immobilisation businesses: The current requirement for all vehicle
immobilisation operatives to re-licence every year
£400 assessment fee
(at a cost of £245) will be reduced to every 3 years.
£300 development costs This would give a total average annual benefit of
£700 licence processing cost around £360,000 and a total benefit of
£700 intelligence and compliance cost approximately £1m over 3 years.
£2,100 Total annual cost
There will be an associated reduction in individual
licence holder’s time spent completing forms.
The total average annual cost of the
provision is estimated at £525,000
The key benefit for citizens will be to make vehicle
immobilisation businesses accountable and subject
The total cost of the provision over 3 years to compulsory conditions which will reduce the
is estimated to be £1.5m. potential for public harm and remove unacceptable
All costs would be funded by the SIA (from
fees) and by the individual vehicle
Offence of possession of an
unauthorised mobile phone in prison
The new offence will lead to additional The key benefits to citizens are the potential
investigation and administrative work for the reduction in crimes committed as a result of the
Police, prosecutors and the courts. The use of mobile phones in prison. Additional benefits
introduction of a prison sentence for illegal
possession of mobile phones will impose
costs on the prison service.
might arise from the further incapacitation of
The average annual cost of the provision is criminals due to additional sentences, leading to
estimated at £0.5m. the prevention of potential criminal activities.
The total cost of the provision over 3 years
is estimated to be £1.5m
Reducing the reporting requirements for
stop and search
The provision would save around £4.2m per year
There may be marginal costs to police by reducing the time spent on stop and search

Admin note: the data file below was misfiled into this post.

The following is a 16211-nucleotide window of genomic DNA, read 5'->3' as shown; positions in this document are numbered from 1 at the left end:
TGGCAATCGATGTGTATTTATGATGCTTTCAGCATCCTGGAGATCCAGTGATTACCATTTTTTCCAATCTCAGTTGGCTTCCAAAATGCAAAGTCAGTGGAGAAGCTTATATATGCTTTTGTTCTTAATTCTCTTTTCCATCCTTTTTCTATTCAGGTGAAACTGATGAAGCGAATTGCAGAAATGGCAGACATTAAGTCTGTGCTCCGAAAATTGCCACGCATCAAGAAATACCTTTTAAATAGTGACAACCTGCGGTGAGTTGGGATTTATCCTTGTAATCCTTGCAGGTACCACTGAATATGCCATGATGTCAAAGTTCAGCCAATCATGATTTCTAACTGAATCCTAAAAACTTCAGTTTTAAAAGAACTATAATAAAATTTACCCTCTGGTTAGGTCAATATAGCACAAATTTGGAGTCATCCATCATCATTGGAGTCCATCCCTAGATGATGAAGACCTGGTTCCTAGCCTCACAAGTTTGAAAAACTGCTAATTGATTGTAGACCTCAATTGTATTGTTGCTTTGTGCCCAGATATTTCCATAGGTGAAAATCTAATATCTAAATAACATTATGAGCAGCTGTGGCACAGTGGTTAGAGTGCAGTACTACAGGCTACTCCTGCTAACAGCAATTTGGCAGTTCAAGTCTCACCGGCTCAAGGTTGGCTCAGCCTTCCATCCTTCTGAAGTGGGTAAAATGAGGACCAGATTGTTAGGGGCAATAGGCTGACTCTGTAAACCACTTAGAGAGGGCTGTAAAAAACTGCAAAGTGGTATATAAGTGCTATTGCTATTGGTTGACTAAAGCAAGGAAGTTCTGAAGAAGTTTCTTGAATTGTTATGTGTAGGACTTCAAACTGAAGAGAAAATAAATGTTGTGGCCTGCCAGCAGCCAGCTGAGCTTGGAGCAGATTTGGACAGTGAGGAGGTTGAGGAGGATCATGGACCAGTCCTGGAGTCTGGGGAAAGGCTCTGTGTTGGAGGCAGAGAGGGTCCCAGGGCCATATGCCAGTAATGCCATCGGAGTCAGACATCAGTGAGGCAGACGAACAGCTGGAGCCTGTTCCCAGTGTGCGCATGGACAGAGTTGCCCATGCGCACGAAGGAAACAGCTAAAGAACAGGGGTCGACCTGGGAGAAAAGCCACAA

forces associated with revising existing processes by u to 15 minutes per encounter.
recording processes for case disposals
when further action is taken or proposed Other key benefits would include improved contact
following stop and search. There would be between the Police and other public which would
one off costs and are likely to be negligible. raise confidence within communities about the use
of stop and search powers to prevent and deter
Offence of failure to safely store an air
Costs are based on an estimate of two
offences each year and the cost of buying
security devices for 100,000 existing
owners of air weapons. The cost of the
provision are broken down as follows, none
of which fall to the Home Office:
overall annual cost for new owners
purchasing security devices: The provisions would provide a deterrent to the
£40,000 minority of owners who might be careless with their
annual costs to the criminal justice air weapons. The prospect of a substantial fine and
system: £2,000 (MoJ have a criminal record would prompt them to store their
confirmed that they will pay for air weapon more responsibly. This would reduce
these costs) the opportunities for unauthorised access by young
one-off cost to existing owners: people and consequently the number of instances
£1million where young people are injured or killed with air
The average annual cost (excluding one-off
costs) of the provision is estimated to be
The total cost of the provision over 3 years
is estimated to be £1.126m, including one-
off costs of £1m.
Specific Impact Tests: Checklist
Use the table below to demonstrate how broadly you have considered the potential impacts of your
Ensure that the results of any tests that impact on the cost-benefit analysis are contained within
the main evidence base; other results may be annexed.
Type of testing undertaken Results in Results
Evidence Base? annexed?
Competition Assessment Yes/No Yes/No
Small Firms Impact Test Yes/No Yes/No
Legal Aid Yes/No Yes/No
Sustainable Development Yes/No Yes/No
Carbon Assessment Yes/No Yes/No
Other Environment Yes/No Yes/No
Health Impact Assessment Yes/No Yes/No
Race Equality Yes/No Yes/No
Disability Equality Yes/No Yes/No
Gender Equality Yes/No Yes/No
Human Rights Yes/No Yes/No
Rural Proofing Yes/No Yes/No
Keeping the right people on the DNA database (Home Office, May 2009)
Together we can end violence against women and girls strategy (Home Office, March 2009)
Licensing of vehicle immobilisation businesses (Home Office, 30 April 2009)
Extending our reach: a comprehensive approach to tackling organised crime (Home Office, July 2009)